Hidden Heroes

May 28, 2014

By Dr. George Murray

CIU Chancellor 

I have just returned from a conference in southern Greece where I met with a very special group of missionaries I call “the world’s hidden heroes.” As I talked, prayed, and ate meals with the hundreds in attendance, and heard their stories, I was humbled to realize that I was rubbing shoulders with people “of whom the world in not worthy.” For security reasons, some of them could not even tell me where they were living and serving.

It was the Thirty-Fourth International Conference of the Christian Medical and Dental Associations (CMDA), which focuses on Continuing Medical and Dental Education (CMDE) for the thousands of evangelical medical missionaries who are serving today around the world, often in some of the most remote and dangerous locations. There were 715 (mostly) American missionaries serving in 75 countries at this conference (their largest ever), including doctors, nurses, dentists, pharmacists, physicians assistants, and others connected with missionary health, along with spouses and children. There was no commercial financial support for this conference whatsoever. Many of those attending were highly-skilled surgeons working in primitive areas under stressful conditions with less-than-adequate equipment.

Besides coming together to hone and upgrade their medical skills, these Christian workers also gathered for spiritual refreshment and fellowship. It was my privilege to be the daily Bible teacher for the conference. It was a joy to speak to people with such hungry and receptive hearts. I wish you could have been there to hear these people worship, sing and pray together! Tears flowed freely as people sang and prayed in their native tongue (English), something they rarely get to do in the places where they are serving. My wife, Annette, who is a licensed professional counselor, was with me, and was busy throughout the two weeks, talking and praying with many.

Along with the medical missionaries in attendance, there were also 115 “faculty” who came from North America. These were highly trained and experienced Christian doctors and dentists (from places like the M.D. Anderson Hospital in Houston, Texas, the Mayo Clinic in Rochester, Minn., etc.) who paid their own travel and conference expenses so they could teach the medical missionaries about the latest medical techniques and issues. These visiting “faculty” taught 60 break-out sessions and gave 176 lectures.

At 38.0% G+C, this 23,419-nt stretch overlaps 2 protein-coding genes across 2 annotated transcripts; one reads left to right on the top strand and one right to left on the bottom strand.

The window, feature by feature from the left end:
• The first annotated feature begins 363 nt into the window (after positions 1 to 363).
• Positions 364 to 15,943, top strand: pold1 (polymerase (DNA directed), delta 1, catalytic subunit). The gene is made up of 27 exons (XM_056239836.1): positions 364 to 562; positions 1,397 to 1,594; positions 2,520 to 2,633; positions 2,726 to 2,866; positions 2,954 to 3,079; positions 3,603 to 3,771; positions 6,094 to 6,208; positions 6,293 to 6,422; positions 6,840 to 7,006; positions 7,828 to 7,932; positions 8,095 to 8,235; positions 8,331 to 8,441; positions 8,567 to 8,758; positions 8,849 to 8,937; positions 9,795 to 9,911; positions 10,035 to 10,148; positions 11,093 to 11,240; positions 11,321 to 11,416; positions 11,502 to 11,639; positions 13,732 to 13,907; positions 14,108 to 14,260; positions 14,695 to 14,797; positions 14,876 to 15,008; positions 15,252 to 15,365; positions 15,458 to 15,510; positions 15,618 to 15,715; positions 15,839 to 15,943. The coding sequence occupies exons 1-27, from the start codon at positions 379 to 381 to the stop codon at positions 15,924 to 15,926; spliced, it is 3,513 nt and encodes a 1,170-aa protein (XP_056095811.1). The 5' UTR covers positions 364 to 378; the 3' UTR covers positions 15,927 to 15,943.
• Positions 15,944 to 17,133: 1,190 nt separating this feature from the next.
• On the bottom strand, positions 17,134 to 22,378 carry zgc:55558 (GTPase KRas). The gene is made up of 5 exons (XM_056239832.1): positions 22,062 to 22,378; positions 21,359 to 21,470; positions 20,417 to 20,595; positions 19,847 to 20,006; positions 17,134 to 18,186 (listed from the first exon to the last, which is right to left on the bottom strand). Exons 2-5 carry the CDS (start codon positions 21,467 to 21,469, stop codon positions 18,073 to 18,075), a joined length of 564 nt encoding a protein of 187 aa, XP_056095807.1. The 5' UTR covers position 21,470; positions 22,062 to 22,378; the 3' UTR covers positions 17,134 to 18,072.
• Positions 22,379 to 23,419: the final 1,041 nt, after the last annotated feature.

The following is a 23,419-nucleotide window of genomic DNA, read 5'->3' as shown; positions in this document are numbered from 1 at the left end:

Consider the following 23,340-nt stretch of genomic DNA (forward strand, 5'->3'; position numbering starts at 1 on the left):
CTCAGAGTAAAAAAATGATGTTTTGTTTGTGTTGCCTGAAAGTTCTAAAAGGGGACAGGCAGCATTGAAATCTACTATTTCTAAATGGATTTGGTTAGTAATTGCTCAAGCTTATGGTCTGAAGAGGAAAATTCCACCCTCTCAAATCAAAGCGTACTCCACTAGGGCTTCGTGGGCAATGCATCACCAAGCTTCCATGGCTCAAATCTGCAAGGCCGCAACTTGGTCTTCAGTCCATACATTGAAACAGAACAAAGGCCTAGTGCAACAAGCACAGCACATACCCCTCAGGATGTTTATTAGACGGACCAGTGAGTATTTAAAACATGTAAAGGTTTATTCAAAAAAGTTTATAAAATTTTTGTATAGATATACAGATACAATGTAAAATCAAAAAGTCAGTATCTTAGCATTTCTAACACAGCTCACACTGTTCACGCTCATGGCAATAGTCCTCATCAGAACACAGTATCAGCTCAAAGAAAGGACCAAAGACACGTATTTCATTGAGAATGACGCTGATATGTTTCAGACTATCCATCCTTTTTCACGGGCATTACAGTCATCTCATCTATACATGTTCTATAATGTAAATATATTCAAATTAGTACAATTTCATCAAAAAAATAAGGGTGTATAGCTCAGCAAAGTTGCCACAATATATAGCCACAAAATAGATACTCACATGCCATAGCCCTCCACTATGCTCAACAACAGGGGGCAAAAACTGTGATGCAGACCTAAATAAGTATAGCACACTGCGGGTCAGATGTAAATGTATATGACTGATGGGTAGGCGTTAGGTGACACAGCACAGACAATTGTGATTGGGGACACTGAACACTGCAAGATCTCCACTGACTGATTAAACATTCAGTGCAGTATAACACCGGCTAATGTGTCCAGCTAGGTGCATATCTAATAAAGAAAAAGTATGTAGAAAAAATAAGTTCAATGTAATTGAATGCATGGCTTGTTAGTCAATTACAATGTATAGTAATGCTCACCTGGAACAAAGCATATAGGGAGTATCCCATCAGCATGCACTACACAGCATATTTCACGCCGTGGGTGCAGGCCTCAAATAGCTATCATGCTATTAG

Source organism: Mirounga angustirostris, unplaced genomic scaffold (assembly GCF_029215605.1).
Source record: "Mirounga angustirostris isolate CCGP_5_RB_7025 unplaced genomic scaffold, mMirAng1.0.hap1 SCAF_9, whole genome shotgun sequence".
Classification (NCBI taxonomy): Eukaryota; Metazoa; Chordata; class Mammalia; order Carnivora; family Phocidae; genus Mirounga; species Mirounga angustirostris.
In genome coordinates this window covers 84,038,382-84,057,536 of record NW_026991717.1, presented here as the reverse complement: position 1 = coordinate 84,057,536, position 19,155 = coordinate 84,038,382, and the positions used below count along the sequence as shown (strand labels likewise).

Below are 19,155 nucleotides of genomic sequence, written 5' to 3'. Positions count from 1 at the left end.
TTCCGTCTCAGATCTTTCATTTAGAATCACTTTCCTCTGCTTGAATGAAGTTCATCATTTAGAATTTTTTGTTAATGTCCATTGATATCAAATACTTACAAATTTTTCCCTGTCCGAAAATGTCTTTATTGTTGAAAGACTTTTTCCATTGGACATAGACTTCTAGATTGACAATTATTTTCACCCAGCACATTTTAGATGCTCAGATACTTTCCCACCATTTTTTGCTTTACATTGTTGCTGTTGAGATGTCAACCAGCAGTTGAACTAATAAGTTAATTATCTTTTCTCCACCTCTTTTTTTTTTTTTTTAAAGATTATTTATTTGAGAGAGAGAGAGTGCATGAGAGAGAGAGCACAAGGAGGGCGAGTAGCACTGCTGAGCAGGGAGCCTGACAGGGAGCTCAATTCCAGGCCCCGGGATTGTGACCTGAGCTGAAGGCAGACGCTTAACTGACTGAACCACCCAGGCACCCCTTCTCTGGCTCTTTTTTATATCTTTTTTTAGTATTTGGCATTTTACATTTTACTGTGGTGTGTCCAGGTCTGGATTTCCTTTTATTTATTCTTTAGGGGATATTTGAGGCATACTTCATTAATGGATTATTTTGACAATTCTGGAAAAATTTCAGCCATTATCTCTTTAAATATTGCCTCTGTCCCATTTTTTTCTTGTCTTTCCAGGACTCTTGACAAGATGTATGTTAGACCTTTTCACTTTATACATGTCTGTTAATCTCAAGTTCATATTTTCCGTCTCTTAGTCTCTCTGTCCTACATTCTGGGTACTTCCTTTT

More than 40 other people from North America paid their own way to come to this conference to provide a wonderful daily musical/worship program, an amazing recreational and spiritual childcare program, and audio/visual/IT support for all the plenary and break-out sessions. 

Just before the conference started, three American men involved in medical missionary work in one of the world’s most dangerous countries were murdered by radical extremists. These modern martyrs were close colleagues to quite a few of the doctors who attended the conference. We had a memorial ceremony one evening, and at the end asked all those serving in that same country (over 20) to come to the front in an act of re-commitment as we all commended them to the Lord in prayer. One young missionary wife serving in that dangerous country told Annette and me privately, in a very matter-of-fact way, how, not long ago, gunmen stormed their residence and she had to hide in the bathtub with her arms around her small children, fairly certain they were all going to die. She told us how, huddled in that bathtub, she recommitted her life to the total Lordship of Jesus Christ and experienced His presence in a powerful way.

Toward the end of the conference, we gathered around the Lord’s Table, remembering His ultimate sacrifice for us, and recommitting ourselves to His service until He returns. It was a solemn and moving experience.

This conference usually takes place in Kenya every two years, focusing mainly on medical personnel serving throughout Africa and the Middle East. However, the conference venue there has become too small, cannot accommodate families, and is located in an increasingly volatile setting (three bombs went off in Nairobi the very week we were meeting in Greece). The Greek conference site was very adequate in size, was safe, and was reasonable financially (though more expensive than Kenya). Knowing that the Greek site was going to cost more, a donor gave a generous gift that covered the registration cost ($285 per person) for everyone attending the conference!

There was a lot of interest expressed in pursuing studies at CIU, both by MKs, and by the medical missionaries themselves. I fully expect to see some of them enrolled at CIU in the future, either via online courses, or at one of our campuses (South Carolina or Germany). Near the beginning of the conference I asked how many of those attending had studied at CIU or were working with CIU grads, and easily one-third of the crowd raised their hands.

Lord willing, in 2015 Annette and I will be ministering at a very similar CMDA/CMDE conference in Thailand for medical missionaries serving in Asia (probably about 500). We eagerly look forward to that time!